Most Warehouse Party Organizers Care About Safety: Expert

The deadly Oakland warehouse fire is raising concerns about the number of concerts or large parties happening in unpermitted spaces much like the Ghost Ship warehouse on 31st Avenue, where dozens died in a massive fire.

Emergency risk management consultant Joseph Pred has experience with parties that operate in such a gray area, having been in the industry for years. He says there are some in the underground scene that are trying to be compliant and some who are not.

Pred previously worked as chief of public safety at Burning Man and was on the San Francisco Entertainment Commission. He says parties in unpermitted spaces are a vibrant part of the arts community but create a unique set of challenges, noting that many operators simply can't afford permits or are in zones that dont allow it.

"I think it's very common," he said. "I think the majority of them do care about the safety and well-being of their attendees in the event, and they will undoubtedly have things to learn and change as a result of that."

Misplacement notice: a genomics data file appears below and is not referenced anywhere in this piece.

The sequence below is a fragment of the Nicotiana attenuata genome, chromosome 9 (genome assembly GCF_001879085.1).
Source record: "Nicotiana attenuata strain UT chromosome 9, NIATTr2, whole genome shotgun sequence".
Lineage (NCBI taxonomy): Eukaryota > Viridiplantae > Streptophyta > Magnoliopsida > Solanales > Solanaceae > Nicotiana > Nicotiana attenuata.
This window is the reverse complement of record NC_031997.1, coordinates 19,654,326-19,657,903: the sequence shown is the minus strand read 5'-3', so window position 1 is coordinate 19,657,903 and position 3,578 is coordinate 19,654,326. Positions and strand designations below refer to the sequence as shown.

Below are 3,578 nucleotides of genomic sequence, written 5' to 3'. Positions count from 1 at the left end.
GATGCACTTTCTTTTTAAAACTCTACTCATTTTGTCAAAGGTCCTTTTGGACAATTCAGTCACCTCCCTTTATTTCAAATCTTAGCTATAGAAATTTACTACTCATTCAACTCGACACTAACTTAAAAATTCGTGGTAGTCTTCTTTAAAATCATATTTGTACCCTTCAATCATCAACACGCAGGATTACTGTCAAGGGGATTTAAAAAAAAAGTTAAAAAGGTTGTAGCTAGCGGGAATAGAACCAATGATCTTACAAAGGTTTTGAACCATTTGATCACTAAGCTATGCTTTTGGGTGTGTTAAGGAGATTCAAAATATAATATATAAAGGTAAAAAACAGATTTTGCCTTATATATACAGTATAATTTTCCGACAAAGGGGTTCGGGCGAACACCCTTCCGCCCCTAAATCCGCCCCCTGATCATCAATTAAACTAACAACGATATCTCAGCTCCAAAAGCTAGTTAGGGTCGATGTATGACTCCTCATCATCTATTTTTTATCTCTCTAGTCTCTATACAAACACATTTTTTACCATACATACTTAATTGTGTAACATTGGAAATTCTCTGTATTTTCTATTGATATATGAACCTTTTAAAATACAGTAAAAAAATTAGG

There have been some locations or promoters Pred has refused to work with because he felt they weren't operating in a safe fashion. While he did not work with those at the Ghost Ship, he has tracked the developments there closely after the deadly fire in the warehouse that was not permitted for events.

"Hopefully this incident will cause pause for people who don’t necessarily have the skills or experience to do that," Pred said

Several people have described the space on 31st Avenue in Oakland's Fruitvale district as dangerous, crowded and a maze of walkways.

Pred said one of the challenges is that most counties and states have different criteria for such places, and even professional event organizers don't have consistency in how they operate.

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